Although he has been a fixture on the Texas blues scene for decades, working with Albert Collins and others, and recorded several singles under his own name for independent labels in the 1950s, as well as appearing on three albums with Joe "Guitar" Hughes in the 1980s, Texas Doghouse Blues is Earl Gilliam's first album as a bandleader. It has all been worth the wait, as Gilliam, working closely with former Duke-Peacock session guitarist I.J. Gosey, has turned in a charming, loose set of jazzy blues shuffles that sound like they could have been recorded at a Sunday afternoon barbecue. Gilliam's voice isn't a strong one (although his shaky, fragile delivery is oddly affecting), and his lyrics tend to fall to the "party all the time" side of blues cliché, but the point here isn't his singing or his writing, but his playing, and Gilliam is simply one of the best blues organists on the planet, with a strong, driving piano style as well. At his best, Gilliam sounds like an overdriven Jimmy Smith, with Gosey's jazzy guitar lines and Shedrick Cormier's tenor sax pushing tracks like "Twist 2" into soul-jazz territory, and when Gilliam and company layer in some grease and funk, as they do on the set closer, "Tomball Shuffle," the result is irresistible. One of the standout cuts here is "Thrill Groove," which reworks B.B. King's signature "The Thrill Is Gone" into a wonderful slice of jazz-inflected blues. The groove is obviously the thing here, and with a solid rhythm section of Pops Stewart on bass, Willie Sampson on drums, and John Richardson on second guitar, Gilliam and Gosey are able to work the middle ground between hard dance blues and shuffle jazz with ease, and the joy the players take in all this is readily apparent. Texas Doghouse Blues is a charming delight, perfect for a long, hot summer afternoon gathered around the grill.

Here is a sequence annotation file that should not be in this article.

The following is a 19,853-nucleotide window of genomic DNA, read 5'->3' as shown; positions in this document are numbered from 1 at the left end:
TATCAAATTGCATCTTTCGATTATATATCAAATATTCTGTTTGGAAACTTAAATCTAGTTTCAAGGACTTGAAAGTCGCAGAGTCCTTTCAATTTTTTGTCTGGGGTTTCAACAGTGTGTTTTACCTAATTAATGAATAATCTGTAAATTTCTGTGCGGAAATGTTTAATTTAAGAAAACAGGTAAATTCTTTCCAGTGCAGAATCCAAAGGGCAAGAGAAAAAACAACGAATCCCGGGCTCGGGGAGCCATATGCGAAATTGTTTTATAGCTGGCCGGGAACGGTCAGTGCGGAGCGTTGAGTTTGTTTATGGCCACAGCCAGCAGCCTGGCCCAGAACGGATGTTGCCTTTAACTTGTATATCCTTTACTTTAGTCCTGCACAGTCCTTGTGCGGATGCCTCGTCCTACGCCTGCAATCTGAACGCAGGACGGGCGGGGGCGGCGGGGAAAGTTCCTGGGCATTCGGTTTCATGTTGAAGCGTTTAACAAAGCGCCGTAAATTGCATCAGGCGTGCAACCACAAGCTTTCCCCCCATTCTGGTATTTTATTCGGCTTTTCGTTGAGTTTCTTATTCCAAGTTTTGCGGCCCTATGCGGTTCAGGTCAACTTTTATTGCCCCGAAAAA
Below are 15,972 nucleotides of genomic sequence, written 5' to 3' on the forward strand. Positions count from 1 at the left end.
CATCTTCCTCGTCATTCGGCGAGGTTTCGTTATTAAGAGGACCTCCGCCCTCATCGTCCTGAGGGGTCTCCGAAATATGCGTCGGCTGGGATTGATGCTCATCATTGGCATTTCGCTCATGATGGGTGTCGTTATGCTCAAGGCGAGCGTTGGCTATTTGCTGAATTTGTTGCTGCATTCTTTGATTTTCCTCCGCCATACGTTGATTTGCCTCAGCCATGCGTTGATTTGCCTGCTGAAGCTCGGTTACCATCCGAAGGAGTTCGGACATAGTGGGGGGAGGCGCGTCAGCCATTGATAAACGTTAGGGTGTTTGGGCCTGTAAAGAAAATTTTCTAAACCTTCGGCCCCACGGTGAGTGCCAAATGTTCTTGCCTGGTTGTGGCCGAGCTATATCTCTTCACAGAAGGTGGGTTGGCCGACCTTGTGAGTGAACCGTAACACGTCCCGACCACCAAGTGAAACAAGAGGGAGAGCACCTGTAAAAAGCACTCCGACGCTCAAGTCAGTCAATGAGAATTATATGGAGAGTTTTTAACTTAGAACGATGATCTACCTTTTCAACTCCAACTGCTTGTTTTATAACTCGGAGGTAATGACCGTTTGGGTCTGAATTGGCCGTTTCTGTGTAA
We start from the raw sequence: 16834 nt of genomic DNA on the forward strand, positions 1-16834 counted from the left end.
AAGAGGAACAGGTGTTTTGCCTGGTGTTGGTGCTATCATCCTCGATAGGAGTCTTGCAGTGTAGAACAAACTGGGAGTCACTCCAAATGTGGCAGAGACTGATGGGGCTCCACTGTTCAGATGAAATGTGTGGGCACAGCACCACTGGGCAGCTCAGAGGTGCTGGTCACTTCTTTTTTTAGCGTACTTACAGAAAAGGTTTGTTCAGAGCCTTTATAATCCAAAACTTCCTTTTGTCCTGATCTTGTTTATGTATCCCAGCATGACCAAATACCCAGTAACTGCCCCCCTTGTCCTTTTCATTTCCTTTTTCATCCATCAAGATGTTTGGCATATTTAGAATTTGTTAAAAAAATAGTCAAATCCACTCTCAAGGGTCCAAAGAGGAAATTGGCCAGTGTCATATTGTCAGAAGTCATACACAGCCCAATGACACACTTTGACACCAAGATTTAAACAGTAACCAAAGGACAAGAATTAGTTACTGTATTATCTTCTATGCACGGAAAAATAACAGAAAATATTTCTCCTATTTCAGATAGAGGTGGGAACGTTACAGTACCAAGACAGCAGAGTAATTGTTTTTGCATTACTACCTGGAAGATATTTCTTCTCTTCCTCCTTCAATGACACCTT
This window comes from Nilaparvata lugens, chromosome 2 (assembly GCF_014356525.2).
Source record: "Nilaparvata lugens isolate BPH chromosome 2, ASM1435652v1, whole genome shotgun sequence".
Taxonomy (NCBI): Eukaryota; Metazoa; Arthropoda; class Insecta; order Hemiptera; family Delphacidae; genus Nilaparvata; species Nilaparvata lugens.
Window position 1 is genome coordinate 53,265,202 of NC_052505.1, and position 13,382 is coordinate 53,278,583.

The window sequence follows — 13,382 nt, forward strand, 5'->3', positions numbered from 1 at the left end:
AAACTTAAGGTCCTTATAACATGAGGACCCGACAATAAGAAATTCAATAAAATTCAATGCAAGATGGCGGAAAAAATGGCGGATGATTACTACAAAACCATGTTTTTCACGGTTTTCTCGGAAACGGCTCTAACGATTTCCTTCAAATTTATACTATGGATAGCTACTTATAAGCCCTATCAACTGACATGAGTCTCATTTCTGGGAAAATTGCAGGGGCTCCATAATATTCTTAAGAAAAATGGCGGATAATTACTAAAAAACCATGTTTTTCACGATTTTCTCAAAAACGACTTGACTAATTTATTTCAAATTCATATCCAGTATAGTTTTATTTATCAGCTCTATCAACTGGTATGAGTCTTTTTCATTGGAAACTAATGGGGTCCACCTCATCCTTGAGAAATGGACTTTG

AllMusic Review by Steve Leggett